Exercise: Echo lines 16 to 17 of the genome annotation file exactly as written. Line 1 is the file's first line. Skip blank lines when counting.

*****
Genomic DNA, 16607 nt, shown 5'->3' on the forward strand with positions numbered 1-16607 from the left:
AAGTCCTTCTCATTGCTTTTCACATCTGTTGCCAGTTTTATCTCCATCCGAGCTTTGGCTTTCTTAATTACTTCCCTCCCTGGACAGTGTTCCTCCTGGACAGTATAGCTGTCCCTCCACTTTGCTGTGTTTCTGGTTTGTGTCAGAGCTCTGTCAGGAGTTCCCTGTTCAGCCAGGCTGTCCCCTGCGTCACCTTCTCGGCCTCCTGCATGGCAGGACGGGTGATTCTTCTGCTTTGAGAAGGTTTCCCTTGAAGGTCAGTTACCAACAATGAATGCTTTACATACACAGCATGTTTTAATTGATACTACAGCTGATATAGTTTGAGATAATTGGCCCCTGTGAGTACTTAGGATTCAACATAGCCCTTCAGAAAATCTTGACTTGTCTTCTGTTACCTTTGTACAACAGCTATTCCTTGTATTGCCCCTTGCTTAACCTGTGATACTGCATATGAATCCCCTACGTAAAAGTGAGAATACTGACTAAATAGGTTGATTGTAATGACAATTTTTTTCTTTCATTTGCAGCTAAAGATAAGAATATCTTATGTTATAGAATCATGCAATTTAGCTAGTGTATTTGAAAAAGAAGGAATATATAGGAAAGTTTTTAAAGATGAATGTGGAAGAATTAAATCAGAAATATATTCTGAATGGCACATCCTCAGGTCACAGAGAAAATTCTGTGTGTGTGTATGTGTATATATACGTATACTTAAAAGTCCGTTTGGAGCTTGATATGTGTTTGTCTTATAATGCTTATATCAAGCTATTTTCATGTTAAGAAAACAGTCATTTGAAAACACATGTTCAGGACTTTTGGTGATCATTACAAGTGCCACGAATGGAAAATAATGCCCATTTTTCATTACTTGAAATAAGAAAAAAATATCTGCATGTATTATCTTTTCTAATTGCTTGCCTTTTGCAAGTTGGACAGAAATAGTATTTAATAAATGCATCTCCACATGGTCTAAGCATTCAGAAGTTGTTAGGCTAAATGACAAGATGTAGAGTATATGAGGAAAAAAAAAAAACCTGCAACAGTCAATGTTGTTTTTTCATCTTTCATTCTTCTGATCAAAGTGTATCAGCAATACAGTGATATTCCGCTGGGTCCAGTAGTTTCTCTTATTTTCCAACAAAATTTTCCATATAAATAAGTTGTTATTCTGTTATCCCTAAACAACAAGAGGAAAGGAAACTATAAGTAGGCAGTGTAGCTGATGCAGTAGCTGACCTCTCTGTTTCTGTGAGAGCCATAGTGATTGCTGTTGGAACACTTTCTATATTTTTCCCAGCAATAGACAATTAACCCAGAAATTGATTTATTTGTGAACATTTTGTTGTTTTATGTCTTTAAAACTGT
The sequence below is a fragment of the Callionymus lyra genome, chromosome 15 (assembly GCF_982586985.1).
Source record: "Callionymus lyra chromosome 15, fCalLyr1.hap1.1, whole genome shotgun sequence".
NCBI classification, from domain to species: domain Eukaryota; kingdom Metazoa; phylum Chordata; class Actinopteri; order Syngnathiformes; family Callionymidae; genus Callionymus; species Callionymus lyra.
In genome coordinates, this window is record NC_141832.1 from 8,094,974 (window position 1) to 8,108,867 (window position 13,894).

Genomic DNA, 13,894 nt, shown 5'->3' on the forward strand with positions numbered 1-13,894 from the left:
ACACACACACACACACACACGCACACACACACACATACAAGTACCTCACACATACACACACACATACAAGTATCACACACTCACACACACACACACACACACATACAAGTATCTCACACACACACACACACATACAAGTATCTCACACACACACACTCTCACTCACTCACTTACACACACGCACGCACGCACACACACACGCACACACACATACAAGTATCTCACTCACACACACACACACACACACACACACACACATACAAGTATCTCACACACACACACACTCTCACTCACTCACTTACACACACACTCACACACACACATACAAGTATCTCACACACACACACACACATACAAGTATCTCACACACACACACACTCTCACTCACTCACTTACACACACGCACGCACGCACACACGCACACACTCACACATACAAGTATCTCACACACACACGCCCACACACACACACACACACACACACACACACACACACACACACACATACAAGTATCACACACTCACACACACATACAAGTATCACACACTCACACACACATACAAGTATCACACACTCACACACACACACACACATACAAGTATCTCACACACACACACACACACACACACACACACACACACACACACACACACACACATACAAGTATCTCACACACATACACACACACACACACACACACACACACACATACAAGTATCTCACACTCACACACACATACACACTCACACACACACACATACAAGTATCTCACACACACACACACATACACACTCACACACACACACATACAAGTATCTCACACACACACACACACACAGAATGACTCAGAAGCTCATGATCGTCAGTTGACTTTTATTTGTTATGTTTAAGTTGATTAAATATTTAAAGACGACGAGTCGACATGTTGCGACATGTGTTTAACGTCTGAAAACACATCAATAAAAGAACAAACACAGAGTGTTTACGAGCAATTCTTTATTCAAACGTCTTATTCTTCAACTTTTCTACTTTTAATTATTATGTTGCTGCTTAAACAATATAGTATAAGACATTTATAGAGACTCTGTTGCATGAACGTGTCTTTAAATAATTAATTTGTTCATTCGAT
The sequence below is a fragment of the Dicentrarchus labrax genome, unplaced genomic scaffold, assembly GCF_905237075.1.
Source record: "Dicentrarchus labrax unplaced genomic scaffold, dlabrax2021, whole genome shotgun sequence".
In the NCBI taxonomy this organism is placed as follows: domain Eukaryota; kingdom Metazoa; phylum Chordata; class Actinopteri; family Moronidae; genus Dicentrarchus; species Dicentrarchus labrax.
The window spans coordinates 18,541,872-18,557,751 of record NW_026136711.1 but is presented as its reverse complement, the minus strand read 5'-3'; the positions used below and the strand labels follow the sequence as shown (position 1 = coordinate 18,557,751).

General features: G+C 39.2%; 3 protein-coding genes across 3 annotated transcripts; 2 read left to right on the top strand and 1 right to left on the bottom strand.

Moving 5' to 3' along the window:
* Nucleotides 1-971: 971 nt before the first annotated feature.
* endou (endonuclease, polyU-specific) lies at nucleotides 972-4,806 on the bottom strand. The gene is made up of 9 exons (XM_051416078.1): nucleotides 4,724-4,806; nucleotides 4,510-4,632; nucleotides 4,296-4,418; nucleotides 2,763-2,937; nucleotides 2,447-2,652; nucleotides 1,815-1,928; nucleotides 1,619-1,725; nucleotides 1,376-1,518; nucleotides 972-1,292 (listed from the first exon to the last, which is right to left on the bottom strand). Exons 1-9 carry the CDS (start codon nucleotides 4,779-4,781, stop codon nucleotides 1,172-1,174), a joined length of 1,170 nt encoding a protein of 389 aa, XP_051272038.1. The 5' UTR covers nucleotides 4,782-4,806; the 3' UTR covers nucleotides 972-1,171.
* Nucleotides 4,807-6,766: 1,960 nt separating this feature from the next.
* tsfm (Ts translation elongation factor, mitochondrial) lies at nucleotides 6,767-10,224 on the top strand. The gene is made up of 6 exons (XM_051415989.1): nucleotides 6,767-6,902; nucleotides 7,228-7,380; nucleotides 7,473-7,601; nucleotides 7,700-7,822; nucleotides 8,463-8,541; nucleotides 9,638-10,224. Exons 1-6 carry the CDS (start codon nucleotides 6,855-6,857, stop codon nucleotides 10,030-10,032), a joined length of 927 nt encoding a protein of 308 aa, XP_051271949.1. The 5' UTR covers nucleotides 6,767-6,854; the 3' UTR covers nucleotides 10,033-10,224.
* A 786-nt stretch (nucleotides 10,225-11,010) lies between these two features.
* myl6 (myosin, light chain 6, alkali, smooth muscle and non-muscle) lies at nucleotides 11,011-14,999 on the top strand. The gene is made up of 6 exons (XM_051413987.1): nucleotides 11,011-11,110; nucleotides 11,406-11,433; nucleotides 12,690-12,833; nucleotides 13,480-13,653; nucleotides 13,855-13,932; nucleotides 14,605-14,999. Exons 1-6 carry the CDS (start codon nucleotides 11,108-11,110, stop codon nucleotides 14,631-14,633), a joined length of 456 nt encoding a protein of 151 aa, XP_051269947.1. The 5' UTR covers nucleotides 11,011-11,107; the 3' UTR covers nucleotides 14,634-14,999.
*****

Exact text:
* endou (endonuclease, polyU-specific) lies at nucleotides 972-4,806 on the bottom strand. The gene is made up of 9 exons (XM_051416078.1): nucleotides 4,724-4,806; nucleotides 4,510-4,632; nucleotides 4,296-4,418; nucleotides 2,763-2,937; nucleotides 2,447-2,652; nucleotides 1,815-1,928; nucleotides 1,619-1,725; nucleotides 1,376-1,518; nucleotides 972-1,292 (listed from the first exon to the last, which is right to left on the bottom strand). Exons 1-9 carry the CDS (start codon nucleotides 4,779-4,781, stop codon nucleotides 1,172-1,174), a joined length of 1,170 nt encoding a protein of 389 aa, XP_051272038.1. The 5' UTR covers nucleotides 4,782-4,806; the 3' UTR covers nucleotides 972-1,171.
* Nucleotides 4,807-6,766: 1,960 nt separating this feature from the next.